The Fair Pay and Safe Workplaces rule and corresponding Department of Labor guidance were blocked by a federal district court judge in Texas on Oct. 24, the day before they were to go into effect.
The rules require most federal contractors to file reports about any and all labor-related enforcement actions and litigation judgments they may have been involved in over the previous three years.
The rules cover 14 federal statutes and executive orders and similar state laws. Federal contractors bidding on contracts valued at $500,000 or more must report all administrative merits determinations, arbitral awards, or decisions and civil judgments.
Also, the reports filed by the employers with the federal government would be made public, which will be a boon for labor unions and tort lawyers.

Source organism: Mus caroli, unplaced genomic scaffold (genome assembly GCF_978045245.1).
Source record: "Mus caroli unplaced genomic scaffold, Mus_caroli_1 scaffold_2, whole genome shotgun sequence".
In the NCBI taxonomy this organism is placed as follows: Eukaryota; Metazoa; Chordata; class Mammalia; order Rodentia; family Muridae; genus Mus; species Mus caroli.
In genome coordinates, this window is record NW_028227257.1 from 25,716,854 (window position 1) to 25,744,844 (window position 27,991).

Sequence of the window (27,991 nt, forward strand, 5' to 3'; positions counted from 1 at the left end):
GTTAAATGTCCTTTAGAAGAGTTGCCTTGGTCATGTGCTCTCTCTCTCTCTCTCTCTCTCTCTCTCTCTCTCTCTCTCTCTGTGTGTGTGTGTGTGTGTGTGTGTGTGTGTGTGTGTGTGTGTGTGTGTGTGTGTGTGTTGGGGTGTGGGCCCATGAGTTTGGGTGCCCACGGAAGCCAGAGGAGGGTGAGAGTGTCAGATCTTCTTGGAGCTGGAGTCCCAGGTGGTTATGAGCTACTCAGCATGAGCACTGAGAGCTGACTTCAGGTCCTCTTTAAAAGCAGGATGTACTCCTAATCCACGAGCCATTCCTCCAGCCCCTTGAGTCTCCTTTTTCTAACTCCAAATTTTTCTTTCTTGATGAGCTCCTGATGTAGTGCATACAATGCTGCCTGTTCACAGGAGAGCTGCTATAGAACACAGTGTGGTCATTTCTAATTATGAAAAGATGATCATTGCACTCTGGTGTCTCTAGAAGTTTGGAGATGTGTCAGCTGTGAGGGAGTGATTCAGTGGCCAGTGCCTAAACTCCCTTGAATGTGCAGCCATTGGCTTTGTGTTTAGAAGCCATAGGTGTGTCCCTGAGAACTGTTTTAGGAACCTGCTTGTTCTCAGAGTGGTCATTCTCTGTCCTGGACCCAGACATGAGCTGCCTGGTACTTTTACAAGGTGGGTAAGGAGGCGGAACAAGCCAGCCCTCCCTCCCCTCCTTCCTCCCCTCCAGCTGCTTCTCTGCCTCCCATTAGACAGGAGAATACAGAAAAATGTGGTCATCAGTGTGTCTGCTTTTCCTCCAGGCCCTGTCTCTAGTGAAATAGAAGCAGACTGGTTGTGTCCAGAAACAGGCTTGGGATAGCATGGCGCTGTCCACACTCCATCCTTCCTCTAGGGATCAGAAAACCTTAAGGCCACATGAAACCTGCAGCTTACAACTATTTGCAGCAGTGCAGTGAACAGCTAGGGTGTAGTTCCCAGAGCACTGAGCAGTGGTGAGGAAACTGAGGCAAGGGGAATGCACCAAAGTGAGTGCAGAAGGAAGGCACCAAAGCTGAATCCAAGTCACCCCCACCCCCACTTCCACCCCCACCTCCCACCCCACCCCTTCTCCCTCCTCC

The federal district court expressed concern that the “violations” employers are required to report “may not be final decisions or determinations, are not confined to performance of past government contracts, and/or have not been preceded by a hearing or been made subject to judicial review.”
The court also said the order violates limits on enforcement and who Congress said should enforce these laws, which it expressed in detail.
In addition, the court said the government violated the First Amendment, which courts have held prohibits the government from dictating the content of speech unless it can demonstrate necessity.
The government failed to show any necessity in requiring the public disclosure of “non-adjudicated, unresolved allegations of labor law violations,” the court declared.